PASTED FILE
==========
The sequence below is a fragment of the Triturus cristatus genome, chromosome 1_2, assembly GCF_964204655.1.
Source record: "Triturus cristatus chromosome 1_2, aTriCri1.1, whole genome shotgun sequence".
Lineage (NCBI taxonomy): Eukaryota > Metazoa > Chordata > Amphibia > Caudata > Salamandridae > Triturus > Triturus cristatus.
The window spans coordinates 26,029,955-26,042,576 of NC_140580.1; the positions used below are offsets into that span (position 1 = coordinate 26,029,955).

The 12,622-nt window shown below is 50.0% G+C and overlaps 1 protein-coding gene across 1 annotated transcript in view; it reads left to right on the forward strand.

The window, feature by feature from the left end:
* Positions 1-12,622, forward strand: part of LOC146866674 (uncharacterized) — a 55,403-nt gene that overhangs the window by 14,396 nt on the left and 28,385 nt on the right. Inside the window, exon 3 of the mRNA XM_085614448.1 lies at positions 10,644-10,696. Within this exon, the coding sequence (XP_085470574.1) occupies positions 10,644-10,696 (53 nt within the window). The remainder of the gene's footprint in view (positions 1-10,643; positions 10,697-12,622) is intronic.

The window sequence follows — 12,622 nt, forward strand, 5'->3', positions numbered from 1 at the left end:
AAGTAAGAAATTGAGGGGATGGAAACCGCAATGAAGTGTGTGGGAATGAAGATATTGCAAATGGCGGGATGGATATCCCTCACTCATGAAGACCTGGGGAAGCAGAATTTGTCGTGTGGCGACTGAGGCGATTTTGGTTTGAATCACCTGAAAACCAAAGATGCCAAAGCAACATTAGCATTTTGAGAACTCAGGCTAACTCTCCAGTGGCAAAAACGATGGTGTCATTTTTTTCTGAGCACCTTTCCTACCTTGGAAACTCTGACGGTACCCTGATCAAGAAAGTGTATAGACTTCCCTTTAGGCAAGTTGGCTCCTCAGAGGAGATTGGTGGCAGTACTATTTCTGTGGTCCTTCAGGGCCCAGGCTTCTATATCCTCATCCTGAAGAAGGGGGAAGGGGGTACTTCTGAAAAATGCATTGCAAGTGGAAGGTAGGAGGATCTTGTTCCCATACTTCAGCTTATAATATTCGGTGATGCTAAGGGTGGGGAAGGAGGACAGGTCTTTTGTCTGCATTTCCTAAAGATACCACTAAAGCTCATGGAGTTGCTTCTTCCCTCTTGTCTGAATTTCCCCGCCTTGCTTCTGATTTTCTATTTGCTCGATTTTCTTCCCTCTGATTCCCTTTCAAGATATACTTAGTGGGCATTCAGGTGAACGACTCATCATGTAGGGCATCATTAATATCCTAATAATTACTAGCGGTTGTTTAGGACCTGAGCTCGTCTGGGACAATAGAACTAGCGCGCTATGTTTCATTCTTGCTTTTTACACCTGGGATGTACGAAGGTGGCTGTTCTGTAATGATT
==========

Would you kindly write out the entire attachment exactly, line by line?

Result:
The sequence below is a fragment of the Triturus cristatus genome, chromosome 1_2, assembly GCF_964204655.1.
Source record: "Triturus cristatus chromosome 1_2, aTriCri1.1, whole genome shotgun sequence".
Lineage (NCBI taxonomy): Eukaryota > Metazoa > Chordata > Amphibia > Caudata > Salamandridae > Triturus > Triturus cristatus.
The window spans coordinates 26,029,955-26,042,576 of NC_140580.1; the positions used below are offsets into that span (position 1 = coordinate 26,029,955).

The 12,622-nt window shown below is 50.0% G+C and overlaps 1 protein-coding gene across 1 annotated transcript in view; it reads left to right on the forward strand.

The window, feature by feature from the left end:
* Positions 1-12,622, forward strand: part of LOC146866674 (uncharacterized) — a 55,403-nt gene that overhangs the window by 14,396 nt on the left and 28,385 nt on the right. Inside the window, exon 3 of the mRNA XM_085614448.1 lies at positions 10,644-10,696. Within this exon, the coding sequence (XP_085470574.1) occupies positions 10,644-10,696 (53 nt within the window). The remainder of the gene's footprint in view (positions 1-10,643; positions 10,697-12,622) is intronic.

The window sequence follows — 12,622 nt, forward strand, 5'->3', positions numbered from 1 at the left end:
AAGTAAGAAATTGAGGGGATGGAAACCGCAATGAAGTGTGTGGGAATGAAGATATTGCAAATGGCGGGATGGATATCCCTCACTCATGAAGACCTGGGGAAGCAGAATTTGTCGTGTGGCGACTGAGGCGATTTTGGTTTGAATCACCTGAAAACCAAAGATGCCAAAGCAACATTAGCATTTTGAGAACTCAGGCTAACTCTCCAGTGGCAAAAACGATGGTGTCATTTTTTTCTGAGCACCTTTCCTACCTTGGAAACTCTGACGGTACCCTGATCAAGAAAGTGTATAGACTTCCCTTTAGGCAAGTTGGCTCCTCAGAGGAGATTGGTGGCAGTACTATTTCTGTGGTCCTTCAGGGCCCAGGCTTCTATATCCTCATCCTGAAGAAGGGGGAAGGGGGTACTTCTGAAAAATGCATTGCAAGTGGAAGGTAGGAGGATCTTGTTCCCATACTTCAGCTTATAATATTCGGTGATGCTAAGGGTGGGGAAGGAGGACAGGTCTTTTGTCTGCATTTCCTAAAGATACCACTAAAGCTCATGGAGTTGCTTCTTCCCTCTTGTCTGAATTTCCCCGCCTTGCTTCTGATTTTCTATTTGCTCGATTTTCTTCCCTCTGATTCCCTTTCAAGATATACTTAGTGGGCATTCAGGTGAACGACTCATCATGTAGGGCATCATTAATATCCTAATAATTACTAGCGGTTGTTTAGGACCTGAGCTCGTCTGGGACAATAGAACTAGCGCGCTATGTTTCATTCTTGCTTTTTACACCTGGGATGTACGAAGGTGGCTGTTCTGTAATGATT